Discover the devotional practice of wave riding through an atlas of iconic surf locations from around the world.
Surf beneath the northern lights in Norway, warm yourself up on Ghana’s equatorial waves, or dance down your longboard in Waikiki; The Surf Atlas, a collection of the world’s most unique, unusual, and iconic surf destinations, has it all.
Photographer and writer, Luke Gartside, is the former editor of Wavelength Magazine, Europe’s longest running surf title, and recent collaborator on The Surf Atlas. For more than ten years, Luke has been chronicling surf culture around the world, meeting intriguing characters along the way. We spoke with him about the creation of the book, what the future of surf culture holds, and (of course), his favorite surfing spots around the globe. Here’s what he had to say.
Hi Luke, could you share some information about your background, and how you were introduced to surfing? Despite growing up a long way from the coast, I’ve been fascinated by surfing for pretty much as long as I can remember. As a little kid, whenever we went to the beach, all I wanted to do was take a bodyboard out and try and catch waves, even if there weren't any. My dad was an avid surfer in his youth and when I was about twelve, he took us on a family holiday down to Cornwall and booked my sister and me into a surf lesson. From that moment forth, I was hooked.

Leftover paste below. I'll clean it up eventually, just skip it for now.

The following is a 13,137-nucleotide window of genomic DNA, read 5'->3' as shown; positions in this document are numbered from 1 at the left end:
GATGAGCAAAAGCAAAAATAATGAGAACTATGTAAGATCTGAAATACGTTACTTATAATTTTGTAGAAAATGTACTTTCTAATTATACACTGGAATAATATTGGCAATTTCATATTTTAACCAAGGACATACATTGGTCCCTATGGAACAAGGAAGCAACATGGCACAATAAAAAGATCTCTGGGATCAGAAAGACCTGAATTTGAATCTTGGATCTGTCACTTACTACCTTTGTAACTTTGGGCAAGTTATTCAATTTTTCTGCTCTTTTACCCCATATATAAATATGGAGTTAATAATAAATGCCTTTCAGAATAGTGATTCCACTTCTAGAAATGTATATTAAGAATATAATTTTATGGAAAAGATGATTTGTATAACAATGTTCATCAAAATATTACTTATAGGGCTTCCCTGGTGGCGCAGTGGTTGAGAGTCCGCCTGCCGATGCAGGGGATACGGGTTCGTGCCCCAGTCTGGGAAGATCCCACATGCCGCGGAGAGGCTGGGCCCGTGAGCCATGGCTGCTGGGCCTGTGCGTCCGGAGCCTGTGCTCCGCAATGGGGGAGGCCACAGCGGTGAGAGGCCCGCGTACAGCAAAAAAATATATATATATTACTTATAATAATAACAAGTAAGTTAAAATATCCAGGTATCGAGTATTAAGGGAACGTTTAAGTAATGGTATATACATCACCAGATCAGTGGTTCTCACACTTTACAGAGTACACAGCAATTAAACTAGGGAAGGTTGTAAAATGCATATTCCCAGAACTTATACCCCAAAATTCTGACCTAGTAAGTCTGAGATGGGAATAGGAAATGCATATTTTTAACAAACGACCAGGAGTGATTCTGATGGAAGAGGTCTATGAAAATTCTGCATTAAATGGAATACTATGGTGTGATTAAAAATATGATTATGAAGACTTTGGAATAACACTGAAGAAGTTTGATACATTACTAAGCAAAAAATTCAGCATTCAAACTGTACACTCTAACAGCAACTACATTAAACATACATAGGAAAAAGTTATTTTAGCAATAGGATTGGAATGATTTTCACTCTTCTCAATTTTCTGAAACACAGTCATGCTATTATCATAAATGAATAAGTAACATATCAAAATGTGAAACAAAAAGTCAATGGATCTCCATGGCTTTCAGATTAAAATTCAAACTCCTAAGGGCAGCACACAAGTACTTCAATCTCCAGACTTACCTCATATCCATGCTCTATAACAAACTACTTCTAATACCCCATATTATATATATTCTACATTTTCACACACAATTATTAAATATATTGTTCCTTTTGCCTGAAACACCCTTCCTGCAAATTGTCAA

You’ve been chronicling surf culture around the world for over ten years now. Was there a specific moment, or individual, that inspired you to begin this journey? As a teenager, I got really into filming and taking photos, and would shoot all sorts of different sports, from wakeboarding to BMXing, but surfing was always my favorite thing to point a camera at. The 2000s were the golden age of surf discovery in Britain and Ireland and every month I’d get surf magazines full of stories about new waves being pioneered. There was a whole raft of amazing surf photographers capturing these adventures at the time, but Mickey Smith’s work had the biggest impact on me. He found many of the now iconic big waves on Ireland’s west coast and would swim out and capture them up close from the water, with a masterful eye for composition, color and light. As soon I left school, all I really wanted to do was chase waves. After working for a bit as a nightclub photographer and in a camera shop, I bought a little van and spent a few months driving around Europe visiting all these places I’d been studying photos of for years. A few months later, I went to Bali and did the same there, whipping around on a moped. Those were definitely formative years for me, as it was during those trips I was first compelled to start writing about surfing too.